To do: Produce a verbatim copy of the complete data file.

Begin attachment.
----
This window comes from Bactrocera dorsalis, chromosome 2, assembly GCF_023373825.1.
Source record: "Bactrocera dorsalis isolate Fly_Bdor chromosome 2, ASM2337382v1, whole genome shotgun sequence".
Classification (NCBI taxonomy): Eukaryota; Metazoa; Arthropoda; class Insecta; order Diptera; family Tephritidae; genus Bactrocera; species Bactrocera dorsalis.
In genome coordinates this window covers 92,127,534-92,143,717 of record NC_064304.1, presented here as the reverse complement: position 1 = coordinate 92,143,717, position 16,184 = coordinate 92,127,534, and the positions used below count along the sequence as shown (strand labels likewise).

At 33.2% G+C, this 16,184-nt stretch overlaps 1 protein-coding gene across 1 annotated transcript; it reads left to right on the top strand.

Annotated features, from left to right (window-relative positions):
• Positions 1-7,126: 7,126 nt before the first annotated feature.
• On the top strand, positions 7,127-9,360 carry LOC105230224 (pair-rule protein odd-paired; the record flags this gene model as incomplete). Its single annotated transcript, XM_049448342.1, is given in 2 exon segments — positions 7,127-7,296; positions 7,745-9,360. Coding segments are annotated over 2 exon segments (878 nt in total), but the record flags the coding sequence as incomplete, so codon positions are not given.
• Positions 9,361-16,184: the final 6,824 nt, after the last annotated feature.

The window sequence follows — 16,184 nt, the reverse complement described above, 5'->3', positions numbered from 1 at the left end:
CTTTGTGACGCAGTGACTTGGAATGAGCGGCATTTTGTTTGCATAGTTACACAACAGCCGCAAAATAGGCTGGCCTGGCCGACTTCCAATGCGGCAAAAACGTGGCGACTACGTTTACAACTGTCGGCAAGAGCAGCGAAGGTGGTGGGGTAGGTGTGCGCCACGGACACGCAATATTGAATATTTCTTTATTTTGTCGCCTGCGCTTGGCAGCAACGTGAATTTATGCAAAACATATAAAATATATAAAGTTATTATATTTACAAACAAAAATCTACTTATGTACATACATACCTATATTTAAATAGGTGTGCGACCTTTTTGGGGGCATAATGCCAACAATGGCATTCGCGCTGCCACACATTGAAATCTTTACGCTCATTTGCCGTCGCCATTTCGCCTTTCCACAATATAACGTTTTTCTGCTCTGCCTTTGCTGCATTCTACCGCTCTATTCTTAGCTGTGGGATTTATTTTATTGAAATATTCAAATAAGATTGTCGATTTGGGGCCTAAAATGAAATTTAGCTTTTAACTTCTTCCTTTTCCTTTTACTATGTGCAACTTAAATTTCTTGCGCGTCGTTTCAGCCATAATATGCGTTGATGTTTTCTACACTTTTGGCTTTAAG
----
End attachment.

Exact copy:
This window comes from Bactrocera dorsalis, chromosome 2, assembly GCF_023373825.1.
Source record: "Bactrocera dorsalis isolate Fly_Bdor chromosome 2, ASM2337382v1, whole genome shotgun sequence".
Classification (NCBI taxonomy): Eukaryota; Metazoa; Arthropoda; class Insecta; order Diptera; family Tephritidae; genus Bactrocera; species Bactrocera dorsalis.
In genome coordinates this window covers 92,127,534-92,143,717 of record NC_064304.1, presented here as the reverse complement: position 1 = coordinate 92,143,717, position 16,184 = coordinate 92,127,534, and the positions used below count along the sequence as shown (strand labels likewise).

At 33.2% G+C, this 16,184-nt stretch overlaps 1 protein-coding gene across 1 annotated transcript; it reads left to right on the top strand.

Annotated features, from left to right (window-relative positions):
• Positions 1-7,126: 7,126 nt before the first annotated feature.
• On the top strand, positions 7,127-9,360 carry LOC105230224 (pair-rule protein odd-paired; the record flags this gene model as incomplete). Its single annotated transcript, XM_049448342.1, is given in 2 exon segments — positions 7,127-7,296; positions 7,745-9,360. Coding segments are annotated over 2 exon segments (878 nt in total), but the record flags the coding sequence as incomplete, so codon positions are not given.
• Positions 9,361-16,184: the final 6,824 nt, after the last annotated feature.

The window sequence follows — 16,184 nt, the reverse complement described above, 5'->3', positions numbered from 1 at the left end:
CTTTGTGACGCAGTGACTTGGAATGAGCGGCATTTTGTTTGCATAGTTACACAACAGCCGCAAAATAGGCTGGCCTGGCCGACTTCCAATGCGGCAAAAACGTGGCGACTACGTTTACAACTGTCGGCAAGAGCAGCGAAGGTGGTGGGGTAGGTGTGCGCCACGGACACGCAATATTGAATATTTCTTTATTTTGTCGCCTGCGCTTGGCAGCAACGTGAATTTATGCAAAACATATAAAATATATAAAGTTATTATATTTACAAACAAAAATCTACTTATGTACATACATACCTATATTTAAATAGGTGTGCGACCTTTTTGGGGGCATAATGCCAACAATGGCATTCGCGCTGCCACACATTGAAATCTTTACGCTCATTTGCCGTCGCCATTTCGCCTTTCCACAATATAACGTTTTTCTGCTCTGCCTTTGCTGCATTCTACCGCTCTATTCTTAGCTGTGGGATTTATTTTATTGAAATATTCAAATAAGATTGTCGATTTGGGGCCTAAAATGAAATTTAGCTTTTAACTTCTTCCTTTTCCTTTTACTATGTGCAACTTAAATTTCTTGCGCGTCGTTTCAGCCATAATATGCGTTGATGTTTTCTACACTTTTGGCTTTAAG